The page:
In a solution of detergent-solubilized membrane protein (MP), detergent molecules are in a constant equilibrium between monomers, micelles, and the surfactant layer that covers the transmembrane region of the protein and makes it hydrophilic.
To prevent MPs from aggregating, they must be handled above the cmc of the detergent, i.e. in the presence of free micelles. The latter act as a sink for hydrophobic and amphipathic molecules, e.g. lipids, which is a major cause of MP inactivation.
This could in principle be alleviated by designing molecules with such a high affinity for the transmembrane surface of MPs that they would never dissociate. Thus, traces of free surfactant would suffice to keep the protein soluble.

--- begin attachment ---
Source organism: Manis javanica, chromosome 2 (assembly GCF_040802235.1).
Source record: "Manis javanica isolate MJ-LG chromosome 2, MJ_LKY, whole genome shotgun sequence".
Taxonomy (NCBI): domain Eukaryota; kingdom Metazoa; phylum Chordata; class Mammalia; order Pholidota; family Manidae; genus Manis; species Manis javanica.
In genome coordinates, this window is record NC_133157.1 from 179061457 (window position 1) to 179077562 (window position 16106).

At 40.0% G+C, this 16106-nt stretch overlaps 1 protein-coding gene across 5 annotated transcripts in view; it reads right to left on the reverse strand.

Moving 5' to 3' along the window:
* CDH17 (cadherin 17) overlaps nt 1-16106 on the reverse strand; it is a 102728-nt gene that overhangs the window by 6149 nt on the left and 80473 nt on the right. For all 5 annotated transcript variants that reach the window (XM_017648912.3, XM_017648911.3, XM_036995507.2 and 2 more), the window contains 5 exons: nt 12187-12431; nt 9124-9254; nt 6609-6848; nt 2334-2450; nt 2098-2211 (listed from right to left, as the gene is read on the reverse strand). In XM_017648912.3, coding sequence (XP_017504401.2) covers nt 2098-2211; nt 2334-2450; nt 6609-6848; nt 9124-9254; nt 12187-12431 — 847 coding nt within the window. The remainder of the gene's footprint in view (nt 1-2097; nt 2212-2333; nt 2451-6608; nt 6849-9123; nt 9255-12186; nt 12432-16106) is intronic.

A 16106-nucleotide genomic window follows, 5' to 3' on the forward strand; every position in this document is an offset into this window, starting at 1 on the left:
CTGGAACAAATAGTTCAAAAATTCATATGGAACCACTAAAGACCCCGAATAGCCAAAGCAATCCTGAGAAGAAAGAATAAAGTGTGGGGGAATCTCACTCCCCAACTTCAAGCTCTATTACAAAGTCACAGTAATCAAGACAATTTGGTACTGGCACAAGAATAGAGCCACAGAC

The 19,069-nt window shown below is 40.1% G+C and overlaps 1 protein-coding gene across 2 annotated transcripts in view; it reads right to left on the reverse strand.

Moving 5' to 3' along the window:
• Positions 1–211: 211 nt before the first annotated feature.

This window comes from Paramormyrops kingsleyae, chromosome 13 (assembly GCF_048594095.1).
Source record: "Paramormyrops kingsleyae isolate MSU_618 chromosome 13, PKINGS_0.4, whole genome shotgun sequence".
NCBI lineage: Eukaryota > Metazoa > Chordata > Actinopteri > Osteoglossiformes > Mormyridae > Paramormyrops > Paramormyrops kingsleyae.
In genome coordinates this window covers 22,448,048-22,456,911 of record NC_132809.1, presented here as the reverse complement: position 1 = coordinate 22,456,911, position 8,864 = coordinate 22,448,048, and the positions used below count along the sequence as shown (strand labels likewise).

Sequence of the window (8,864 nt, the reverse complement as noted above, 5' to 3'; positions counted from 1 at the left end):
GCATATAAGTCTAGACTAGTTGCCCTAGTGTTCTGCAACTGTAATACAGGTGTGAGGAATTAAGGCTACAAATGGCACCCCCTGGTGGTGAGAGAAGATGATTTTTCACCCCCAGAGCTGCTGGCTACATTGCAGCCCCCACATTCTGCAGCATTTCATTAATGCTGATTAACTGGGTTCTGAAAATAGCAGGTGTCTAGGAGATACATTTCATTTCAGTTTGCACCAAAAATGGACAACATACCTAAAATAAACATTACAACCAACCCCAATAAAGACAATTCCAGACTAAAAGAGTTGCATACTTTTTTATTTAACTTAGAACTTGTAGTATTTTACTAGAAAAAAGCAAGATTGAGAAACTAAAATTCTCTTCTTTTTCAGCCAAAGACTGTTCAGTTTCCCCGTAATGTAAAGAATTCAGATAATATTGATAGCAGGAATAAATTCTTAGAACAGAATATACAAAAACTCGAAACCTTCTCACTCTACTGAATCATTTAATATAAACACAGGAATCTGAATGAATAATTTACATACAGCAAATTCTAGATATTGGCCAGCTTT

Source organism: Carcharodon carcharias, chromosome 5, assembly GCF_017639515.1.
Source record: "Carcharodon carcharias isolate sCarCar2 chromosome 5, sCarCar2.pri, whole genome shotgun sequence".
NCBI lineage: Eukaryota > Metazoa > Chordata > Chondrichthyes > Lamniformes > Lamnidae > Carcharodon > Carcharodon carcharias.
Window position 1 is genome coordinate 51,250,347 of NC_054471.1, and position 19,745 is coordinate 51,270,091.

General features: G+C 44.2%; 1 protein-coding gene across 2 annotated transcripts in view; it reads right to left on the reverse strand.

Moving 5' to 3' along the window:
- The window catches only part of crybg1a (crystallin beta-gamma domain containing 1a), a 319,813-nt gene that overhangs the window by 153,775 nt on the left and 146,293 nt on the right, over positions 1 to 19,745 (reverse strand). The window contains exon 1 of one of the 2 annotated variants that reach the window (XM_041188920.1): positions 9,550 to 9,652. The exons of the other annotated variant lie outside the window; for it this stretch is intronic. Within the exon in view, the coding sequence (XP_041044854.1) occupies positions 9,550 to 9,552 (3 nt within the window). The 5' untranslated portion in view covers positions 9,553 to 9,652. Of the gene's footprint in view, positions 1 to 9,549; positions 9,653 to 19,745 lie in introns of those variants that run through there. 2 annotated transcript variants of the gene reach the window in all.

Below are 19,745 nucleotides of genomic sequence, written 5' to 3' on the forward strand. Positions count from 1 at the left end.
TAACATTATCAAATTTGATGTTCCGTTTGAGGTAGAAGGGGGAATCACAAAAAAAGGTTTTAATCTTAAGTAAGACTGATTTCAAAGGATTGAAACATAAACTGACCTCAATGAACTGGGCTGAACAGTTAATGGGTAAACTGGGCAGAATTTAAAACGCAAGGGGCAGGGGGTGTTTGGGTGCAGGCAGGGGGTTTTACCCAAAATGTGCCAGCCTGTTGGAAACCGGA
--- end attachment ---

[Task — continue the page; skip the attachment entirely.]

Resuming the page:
This concept led to the creation of 'amphipols' (APols), namely short amphipathic polymers that are able to keep individual MPs soluble under the form of small hydrophilic complexes.
A complete description of amphipol design and applications is available on Amphipol Website.